Actually, what happened was likely a “fume event.”  For years, the airline denied fume events existed, but now we know that they do.  And we know that they are dangerous.  In fact, I wrote about a fume event aboard another American Airlines Flight (Flight 49) almost five years ago.  

Here's what happens: airlines pump air into the cabin.  The air is a mix of fresh air and air that has been compressed by the aircraft's engines--known as "bleed air."  But when the air distribution system malfunctions, toxic chemicals found in the aircraft's engine oil can be heated and pumped through the airplane, creating a fume event that makes passengers sick

Sometimes the passengers recover quickly, sometimes the ill effects can linger for years, with victims suffering ongoing tremors, memory loss, and headaches.   

If they are injured, passengers can recover against the responsible airline.  Because American Airlines Flight 109light was international, the Montreal Convention applies.  The Convention requires an airline to offer fair compensation to anyone injured as a result of an "accident."  A fume event would likely qualify as an accident, even though some airlines now contend that fume events are a "normal” part of flight.

The flight attendants, however, can't sue the airlines due to workers' compensation laws. That means their only chance for compensation is a product defect claim against Boeing, the aircraft's manufacturer.  As it turns out, Boeing has known about the risks of fume events in its designs since the 1950’s.

Piper Turbo Lance Crash in Bakersfield: Icing?

Piper N36402 departed Reid-Hillview Airport for Las Vegas as it was getting dark.  The pilot had his wife and three children on board.  Though the weather was challenging, the aircraft was turbocharged, which would have allowed the pilot to climb above at least some of the clouds.  

The plane's flight path, speed, and altitude changes can be followed on FlightRadar24.  The radar track shows that thePiper Turbo Lance N26402 aircraft made at least one 180 degree turn, but then resumed its course.  

It wasn't long too long after that the pilot found himself in trouble. The radar data shows the aircraft's speed building excessively and its altitude dropping fast.  The made two mayday calls (recording below) before the aircraft crashed, killing all aboard.

The flight conditions were ripe for airframe icing.  The Piper Lance lacked deicing equipment.  Airframe icing changes the aerodynamics of the wing and tail and can bring an aircraft down in a matter of minutes.  The loss of control can be especially dramatic when it is the tail surface that ices up first.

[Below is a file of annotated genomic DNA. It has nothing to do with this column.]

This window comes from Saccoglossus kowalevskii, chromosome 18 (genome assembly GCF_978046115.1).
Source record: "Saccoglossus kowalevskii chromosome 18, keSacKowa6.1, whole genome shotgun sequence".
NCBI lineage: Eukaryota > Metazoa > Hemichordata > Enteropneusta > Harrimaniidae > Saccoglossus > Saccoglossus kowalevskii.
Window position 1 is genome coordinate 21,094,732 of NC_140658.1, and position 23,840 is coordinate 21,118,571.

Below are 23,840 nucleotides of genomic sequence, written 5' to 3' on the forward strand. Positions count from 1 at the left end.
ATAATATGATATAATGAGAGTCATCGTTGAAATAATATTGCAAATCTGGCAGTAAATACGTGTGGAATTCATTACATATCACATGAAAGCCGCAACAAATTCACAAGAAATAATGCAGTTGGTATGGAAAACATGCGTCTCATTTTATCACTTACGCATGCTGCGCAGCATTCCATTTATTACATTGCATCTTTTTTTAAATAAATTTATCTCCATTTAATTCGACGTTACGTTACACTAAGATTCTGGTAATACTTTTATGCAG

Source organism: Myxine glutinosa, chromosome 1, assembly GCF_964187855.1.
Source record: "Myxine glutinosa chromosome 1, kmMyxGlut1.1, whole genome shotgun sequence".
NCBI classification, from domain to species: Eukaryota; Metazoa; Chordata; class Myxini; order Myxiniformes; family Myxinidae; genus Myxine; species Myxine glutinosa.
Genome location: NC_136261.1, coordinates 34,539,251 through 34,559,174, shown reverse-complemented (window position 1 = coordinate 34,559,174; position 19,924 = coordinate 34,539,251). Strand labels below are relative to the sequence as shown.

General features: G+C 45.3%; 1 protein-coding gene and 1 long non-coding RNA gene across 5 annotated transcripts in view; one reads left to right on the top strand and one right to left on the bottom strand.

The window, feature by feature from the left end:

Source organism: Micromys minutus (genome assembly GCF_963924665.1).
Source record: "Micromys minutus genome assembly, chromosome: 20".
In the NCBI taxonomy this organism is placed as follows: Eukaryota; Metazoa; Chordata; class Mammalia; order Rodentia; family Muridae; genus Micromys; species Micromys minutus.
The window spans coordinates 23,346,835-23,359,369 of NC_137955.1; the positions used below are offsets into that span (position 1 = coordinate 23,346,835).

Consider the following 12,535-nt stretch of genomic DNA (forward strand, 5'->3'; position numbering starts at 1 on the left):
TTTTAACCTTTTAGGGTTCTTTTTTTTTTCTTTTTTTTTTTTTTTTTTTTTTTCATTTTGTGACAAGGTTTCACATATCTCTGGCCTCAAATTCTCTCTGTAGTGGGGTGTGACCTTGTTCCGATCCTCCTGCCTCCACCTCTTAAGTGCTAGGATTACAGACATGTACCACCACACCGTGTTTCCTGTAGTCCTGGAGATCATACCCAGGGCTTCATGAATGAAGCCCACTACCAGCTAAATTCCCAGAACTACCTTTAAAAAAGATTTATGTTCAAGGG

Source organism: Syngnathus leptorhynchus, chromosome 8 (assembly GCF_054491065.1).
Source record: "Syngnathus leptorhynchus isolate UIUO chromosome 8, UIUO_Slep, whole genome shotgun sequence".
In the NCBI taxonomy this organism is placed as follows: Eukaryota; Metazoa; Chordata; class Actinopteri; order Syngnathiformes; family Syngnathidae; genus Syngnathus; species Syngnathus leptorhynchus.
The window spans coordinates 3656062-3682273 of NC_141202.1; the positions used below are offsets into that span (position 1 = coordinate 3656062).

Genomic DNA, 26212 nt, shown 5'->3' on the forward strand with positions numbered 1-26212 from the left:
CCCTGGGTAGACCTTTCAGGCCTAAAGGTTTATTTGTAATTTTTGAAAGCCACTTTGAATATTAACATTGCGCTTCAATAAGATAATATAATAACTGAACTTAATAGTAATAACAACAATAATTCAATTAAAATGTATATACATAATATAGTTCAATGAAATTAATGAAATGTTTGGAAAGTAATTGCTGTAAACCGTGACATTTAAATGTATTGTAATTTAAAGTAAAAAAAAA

SkyLife HEMS Crash and Weather

The SkyLife Bell 407 air ambulance helicopter departed from Porterville Airport at 6:52.  It crashed minutes later, halfway into its 50 mile flight to San Joaquin Hospital in Bakersfield.  The four aboard SkyLife Helicopter Crashwill killed, including the patient being transported.

The flying conditions at Porterville were acceptable.  Though it was dark, the weather was 3300 overcast, with light rain, light winds, and 9 miles visibility.  Under those conditions, the crew could fly “VFR,” meaning they could avoid terrain and other aircraft by simply looking out the windscreen.  Were the conditions significantly worse, the pilot would have had to fly “IFR,” and would have had to rely on instruments and help from air traffic control.

The helicopter crashed east of McFarland.  The airport nearest the crash site does not have weather reporting equipment.  But first responders say that by the time they arrived it was raining hard. Photos of the crash area show dense ground fog. 

 Heavy rain, by itself, does not necessarily pose a safety risk.  But the restricted flight visibility that generally accompanies heavy rain or fog, does.  A helicopter pilot who inadvertently wanders into clouds, fog, or heavy rain can quickly become disoriented and lose control of the aircraft . 

One challenge of night flying is seeing and avoiding poor weather conditions before you wander into them.  Inadvertent flight into clouds is called “continued VFR into IFR conditions.” Sometimes pilots, trying to stay out of the clouds, will fly lower and lower until they strike hillsides or power lines that are hidden in the darkness.  The results of that sort of “CFIT” accident are almost always fatal.

It’s too early to say if weather was even a factor in this case.  After all, the first responders who reported the poor conditions didn’t get to the site for more than an hour after the crash.  But ground scars should provide clues to whether the helicopter might have crashed because the pilot lost control or whether, instead, he struck the ground, wires or a radio tower that he could not see while in controlled flight.  

Investigators will also want to know whether the air ambulance crew had night vision goggles available to them.  Night vision goggles have been a hot button for the NTSB for some time.